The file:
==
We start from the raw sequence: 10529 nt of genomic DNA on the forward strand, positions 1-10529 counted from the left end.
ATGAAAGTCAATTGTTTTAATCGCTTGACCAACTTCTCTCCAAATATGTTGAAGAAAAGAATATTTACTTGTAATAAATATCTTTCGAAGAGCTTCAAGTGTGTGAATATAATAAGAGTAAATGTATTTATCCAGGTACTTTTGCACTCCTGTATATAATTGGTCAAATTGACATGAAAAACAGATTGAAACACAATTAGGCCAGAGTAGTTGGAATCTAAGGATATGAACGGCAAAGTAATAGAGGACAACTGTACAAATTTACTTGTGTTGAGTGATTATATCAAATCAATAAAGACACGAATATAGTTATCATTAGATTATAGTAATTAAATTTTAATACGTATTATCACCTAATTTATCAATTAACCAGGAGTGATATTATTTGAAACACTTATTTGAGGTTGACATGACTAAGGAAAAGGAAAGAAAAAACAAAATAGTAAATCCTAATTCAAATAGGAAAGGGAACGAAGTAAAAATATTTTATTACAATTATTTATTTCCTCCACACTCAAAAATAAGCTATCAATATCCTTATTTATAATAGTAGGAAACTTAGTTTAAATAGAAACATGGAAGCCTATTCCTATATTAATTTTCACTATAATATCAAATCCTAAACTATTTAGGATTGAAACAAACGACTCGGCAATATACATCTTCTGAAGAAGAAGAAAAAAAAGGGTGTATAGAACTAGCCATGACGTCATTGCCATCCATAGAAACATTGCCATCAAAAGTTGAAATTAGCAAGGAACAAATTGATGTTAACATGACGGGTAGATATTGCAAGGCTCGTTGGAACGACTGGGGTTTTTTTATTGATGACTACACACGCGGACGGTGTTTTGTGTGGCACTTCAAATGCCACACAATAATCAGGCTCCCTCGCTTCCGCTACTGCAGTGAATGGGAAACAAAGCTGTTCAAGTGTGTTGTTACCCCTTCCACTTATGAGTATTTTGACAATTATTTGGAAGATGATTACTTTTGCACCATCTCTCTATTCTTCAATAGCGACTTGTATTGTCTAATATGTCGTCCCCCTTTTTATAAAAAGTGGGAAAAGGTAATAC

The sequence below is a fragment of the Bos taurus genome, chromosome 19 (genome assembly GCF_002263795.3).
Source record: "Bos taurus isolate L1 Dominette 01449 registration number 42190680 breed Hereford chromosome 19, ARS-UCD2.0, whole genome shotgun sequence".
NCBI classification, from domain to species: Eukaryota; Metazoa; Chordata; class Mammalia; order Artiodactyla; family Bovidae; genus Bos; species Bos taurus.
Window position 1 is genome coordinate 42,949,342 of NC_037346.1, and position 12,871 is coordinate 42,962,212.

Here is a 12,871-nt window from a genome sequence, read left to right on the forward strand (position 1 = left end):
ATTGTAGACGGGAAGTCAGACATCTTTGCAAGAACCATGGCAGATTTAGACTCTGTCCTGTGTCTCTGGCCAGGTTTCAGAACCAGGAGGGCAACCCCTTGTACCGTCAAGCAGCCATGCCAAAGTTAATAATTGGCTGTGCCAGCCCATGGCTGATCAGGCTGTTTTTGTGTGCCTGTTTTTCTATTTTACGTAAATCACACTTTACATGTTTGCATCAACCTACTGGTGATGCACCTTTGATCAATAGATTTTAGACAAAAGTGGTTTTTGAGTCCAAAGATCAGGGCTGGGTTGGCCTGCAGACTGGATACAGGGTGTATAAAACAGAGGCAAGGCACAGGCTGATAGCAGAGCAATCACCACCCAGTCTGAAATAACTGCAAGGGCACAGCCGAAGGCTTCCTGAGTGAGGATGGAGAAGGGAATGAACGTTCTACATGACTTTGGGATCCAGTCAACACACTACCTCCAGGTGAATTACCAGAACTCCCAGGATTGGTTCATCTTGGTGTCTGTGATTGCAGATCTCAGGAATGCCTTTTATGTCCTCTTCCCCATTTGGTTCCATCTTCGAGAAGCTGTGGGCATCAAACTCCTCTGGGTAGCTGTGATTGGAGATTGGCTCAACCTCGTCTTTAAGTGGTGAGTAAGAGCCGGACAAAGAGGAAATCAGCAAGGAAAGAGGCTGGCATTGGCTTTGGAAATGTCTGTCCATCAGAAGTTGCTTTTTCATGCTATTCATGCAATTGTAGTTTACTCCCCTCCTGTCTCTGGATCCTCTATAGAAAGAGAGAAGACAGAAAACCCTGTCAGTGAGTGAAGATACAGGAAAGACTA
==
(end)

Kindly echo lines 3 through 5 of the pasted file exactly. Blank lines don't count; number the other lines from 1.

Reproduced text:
The sequence below is a fragment of the Bos taurus genome, chromosome 19 (genome assembly GCF_002263795.3).
Source record: "Bos taurus isolate L1 Dominette 01449 registration number 42190680 breed Hereford chromosome 19, ARS-UCD2.0, whole genome shotgun sequence".
NCBI classification, from domain to species: Eukaryota; Metazoa; Chordata; class Mammalia; order Artiodactyla; family Bovidae; genus Bos; species Bos taurus.